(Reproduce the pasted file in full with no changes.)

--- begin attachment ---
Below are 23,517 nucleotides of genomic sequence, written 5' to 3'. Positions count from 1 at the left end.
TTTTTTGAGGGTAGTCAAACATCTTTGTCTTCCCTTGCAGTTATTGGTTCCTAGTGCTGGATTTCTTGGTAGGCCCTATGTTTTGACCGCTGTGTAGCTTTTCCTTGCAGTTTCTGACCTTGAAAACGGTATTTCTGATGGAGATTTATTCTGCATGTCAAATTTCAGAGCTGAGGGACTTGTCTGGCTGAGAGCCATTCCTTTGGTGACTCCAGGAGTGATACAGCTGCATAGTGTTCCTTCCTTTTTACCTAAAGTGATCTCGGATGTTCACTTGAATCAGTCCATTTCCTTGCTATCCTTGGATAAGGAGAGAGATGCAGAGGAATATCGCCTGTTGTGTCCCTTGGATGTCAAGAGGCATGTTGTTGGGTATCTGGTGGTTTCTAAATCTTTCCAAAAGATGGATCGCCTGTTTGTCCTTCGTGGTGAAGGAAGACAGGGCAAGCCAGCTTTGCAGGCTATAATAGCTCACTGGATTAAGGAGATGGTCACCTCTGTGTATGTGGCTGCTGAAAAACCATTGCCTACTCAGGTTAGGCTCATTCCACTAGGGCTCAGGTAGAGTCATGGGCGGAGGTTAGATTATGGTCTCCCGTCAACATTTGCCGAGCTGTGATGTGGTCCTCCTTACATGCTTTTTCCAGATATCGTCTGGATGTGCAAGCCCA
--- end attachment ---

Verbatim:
Below are 23,517 nucleotides of genomic sequence, written 5' to 3'. Positions count from 1 at the left end.
TTTTTTGAGGGTAGTCAAACATCTTTGTCTTCCCTTGCAGTTATTGGTTCCTAGTGCTGGATTTCTTGGTAGGCCCTATGTTTTGACCGCTGTGTAGCTTTTCCTTGCAGTTTCTGACCTTGAAAACGGTATTTCTGATGGAGATTTATTCTGCATGTCAAATTTCAGAGCTGAGGGACTTGTCTGGCTGAGAGCCATTCCTTTGGTGACTCCAGGAGTGATACAGCTGCATAGTGTTCCTTCCTTTTTACCTAAAGTGATCTCGGATGTTCACTTGAATCAGTCCATTTCCTTGCTATCCTTGGATAAGGAGAGAGATGCAGAGGAATATCGCCTGTTGTGTCCCTTGGATGTCAAGAGGCATGTTGTTGGGTATCTGGTGGTTTCTAAATCTTTCCAAAAGATGGATCGCCTGTTTGTCCTTCGTGGTGAAGGAAGACAGGGCAAGCCAGCTTTGCAGGCTATAATAGCTCACTGGATTAAGGAGATGGTCACCTCTGTGTATGTGGCTGCTGAAAAACCATTGCCTACTCAGGTTAGGCTCATTCCACTAGGGCTCAGGTAGAGTCATGGGCGGAGGTTAGATTATGGTCTCCCGTCAACATTTGCCGAGCTGTGATGTGGTCCTCCTTACATGCTTTTTCCAGATATCGTCTGGATGTGCAAGCCCA